The implosion of TLC's 19 Kids and Counting demonstrates how quickly a hit show can crumble, leaving a network with a huge hole to fill.
It’s a pattern that afflicted A&E with Duck Dynasty, MTV with Jersey Shore, VH1 with Megan Wants a Millionaire and even ABC with Who Wants to Be a Millionaire. When networks play with fire by hitching themselves to reality shows, there can be serious financial consequences when a ratings boom goes bust.
After Josh Duggar, the eldest son in 19 Kids’ Duggar family, admitted to inappropriate sexual conduct with underage girls when he was a teenager, a wave of social media outrage led TLC to pull reruns of the series from its schedule and for advertisers including Walgreens, General Mills, Pizza Hut and Choice Hotels, to announce they would no longer sponsor the show.
19 Kids is not in production, which gives the network time to make an announcement about whether it will be canceled. People magazine reported the network was thinking about a spinoff show that would keep the network in business with the family by featuring its younger generation, including newlyweds Jill and Derick Dillard and Jessa and Ben Seewald. The network has not made any comments since taking the show off the air.
Jim Bob and Michelle Duggar began to try to rehabilitate their images by doing an interview with Megyn Kelly on Fox News Channel last week.
Taking time makes sense. 19 Kids had been increasingly important to TLC. The series accounted for 11% of the network’s gross C3 ratings points in the 25-54 demo in 2014, up from 3% in 2013, according to an analysis of Nielsen data by Michael Nathanson of MoffettNathanson Research.
Year-to-date, 19 Kids has generated $25.2 million, or 14%, of TLC’s $184.4 million in ad revenue, according to iSpotTV, which tracked commercial activity in real time.
In the short term, money that would have been spent on 19 Kids by sponsors including Geico, Twentieth Century Fox, State Farm, Virgin Mobile and Walt Disney Pictures will probably wind up on other shows on TLC or possibly on other networks owned by parent Discovery Communications.
But over the medium term, having a show account for that large a percentage of the schedule is a big risk for the network, says Nathanson.
It’s hardly the first time a reality show went from hit to miss when controversy engulfed cast members and put a dent in its network.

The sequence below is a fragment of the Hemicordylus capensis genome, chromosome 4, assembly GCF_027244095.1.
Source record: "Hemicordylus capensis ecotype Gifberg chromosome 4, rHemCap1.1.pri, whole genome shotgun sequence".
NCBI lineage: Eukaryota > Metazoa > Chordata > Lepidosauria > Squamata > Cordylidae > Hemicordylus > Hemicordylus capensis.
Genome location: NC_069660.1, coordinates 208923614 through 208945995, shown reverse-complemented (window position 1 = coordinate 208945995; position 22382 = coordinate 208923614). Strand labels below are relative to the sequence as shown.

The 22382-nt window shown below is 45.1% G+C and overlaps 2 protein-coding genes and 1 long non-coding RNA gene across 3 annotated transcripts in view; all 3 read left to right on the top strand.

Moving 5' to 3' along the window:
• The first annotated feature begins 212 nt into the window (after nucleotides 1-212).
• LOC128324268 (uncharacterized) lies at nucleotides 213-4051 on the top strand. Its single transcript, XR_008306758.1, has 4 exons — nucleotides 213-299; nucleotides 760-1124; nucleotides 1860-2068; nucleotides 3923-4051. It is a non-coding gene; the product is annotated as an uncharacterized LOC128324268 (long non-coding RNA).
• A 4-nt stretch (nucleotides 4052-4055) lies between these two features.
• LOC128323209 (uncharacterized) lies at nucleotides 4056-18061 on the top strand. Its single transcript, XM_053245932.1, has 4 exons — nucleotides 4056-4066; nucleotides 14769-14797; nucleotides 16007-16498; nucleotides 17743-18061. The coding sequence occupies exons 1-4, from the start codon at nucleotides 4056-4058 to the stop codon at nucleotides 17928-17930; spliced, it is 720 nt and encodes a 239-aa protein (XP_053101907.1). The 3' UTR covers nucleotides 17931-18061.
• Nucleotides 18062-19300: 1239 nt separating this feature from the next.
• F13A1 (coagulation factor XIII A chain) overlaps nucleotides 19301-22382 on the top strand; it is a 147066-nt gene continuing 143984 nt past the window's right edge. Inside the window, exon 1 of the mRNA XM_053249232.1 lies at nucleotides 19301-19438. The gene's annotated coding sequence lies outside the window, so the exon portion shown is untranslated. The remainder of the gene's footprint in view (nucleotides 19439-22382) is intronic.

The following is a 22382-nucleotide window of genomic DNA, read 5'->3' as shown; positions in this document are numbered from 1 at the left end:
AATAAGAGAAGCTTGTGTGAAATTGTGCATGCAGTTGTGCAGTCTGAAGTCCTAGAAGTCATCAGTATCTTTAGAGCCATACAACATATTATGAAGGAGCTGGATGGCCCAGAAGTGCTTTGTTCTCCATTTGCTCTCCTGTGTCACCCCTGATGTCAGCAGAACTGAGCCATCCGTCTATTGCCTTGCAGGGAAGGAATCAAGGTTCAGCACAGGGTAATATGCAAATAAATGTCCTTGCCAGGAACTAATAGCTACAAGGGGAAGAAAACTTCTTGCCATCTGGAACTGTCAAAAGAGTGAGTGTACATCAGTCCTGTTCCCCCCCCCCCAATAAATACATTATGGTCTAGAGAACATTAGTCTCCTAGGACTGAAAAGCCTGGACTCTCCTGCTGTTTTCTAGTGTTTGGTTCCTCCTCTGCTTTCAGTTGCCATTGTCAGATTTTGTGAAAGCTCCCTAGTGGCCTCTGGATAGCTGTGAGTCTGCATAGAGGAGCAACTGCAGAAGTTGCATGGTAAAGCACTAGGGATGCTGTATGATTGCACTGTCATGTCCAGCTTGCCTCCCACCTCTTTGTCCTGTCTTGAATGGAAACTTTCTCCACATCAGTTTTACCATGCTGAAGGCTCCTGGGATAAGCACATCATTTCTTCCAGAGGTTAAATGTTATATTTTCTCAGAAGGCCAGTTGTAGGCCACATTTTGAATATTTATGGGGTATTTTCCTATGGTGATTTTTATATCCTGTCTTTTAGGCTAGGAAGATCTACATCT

TLC canceled Here Comes Honey Boo Boo—a cultural phenomenon—after Mama June Shannon dated a convicted child molester. A&E’s ratings overall took a dive in 2013 when Duck Dynasty’s Phil Robertson made comments that were perceived as antigay. Previously the show had been the most-watched nonfiction series in cable history.
The revelation that a contestant on VH1’s dating show Megan Wants a Millionaire was a person of interest in the murder of his wife led to the network canceling the show in 2009 and moving away from that type of reality programing, leading to double-digit ratings declines.
“The market for reality is getting tougher and tougher, and I think people are starting to turn away from reality to scripted,” says Michael Hirschorn, CEO of Ish Entertainment and a former VH1 programming executive. “The bar you have to get over to successfully pull off a successful reality show is getting higher and higher. If you actually get one of those, you’re going to do whatever you can to hold onto it, because there might not be another one coming for quite a while.”
And though advertisers are pulling out of 19 Kids, Brad Adgate, head of research at media buying agency Horizon Media, doesn’t expect TLC (formerly the Learning Channel) to abandon a reality niche where it has found success.
“They kind of have to lick their wounds and go from there. This is not the first time this has happened, and it won’t be the last,” says Adgate. “But if you consider the hundreds and hundreds of unscripted shows that are on television, there’s only a handful in recent years that have really raised people’s eyebrows.”
Adgate notes that as cable networks move to original series from off-broadcast reruns, more and more are doing scripted series. But he doesn’t see reality going away. “It’s affordable, and you can get 3 or 4 million viewers for a particular telecast,” he says.
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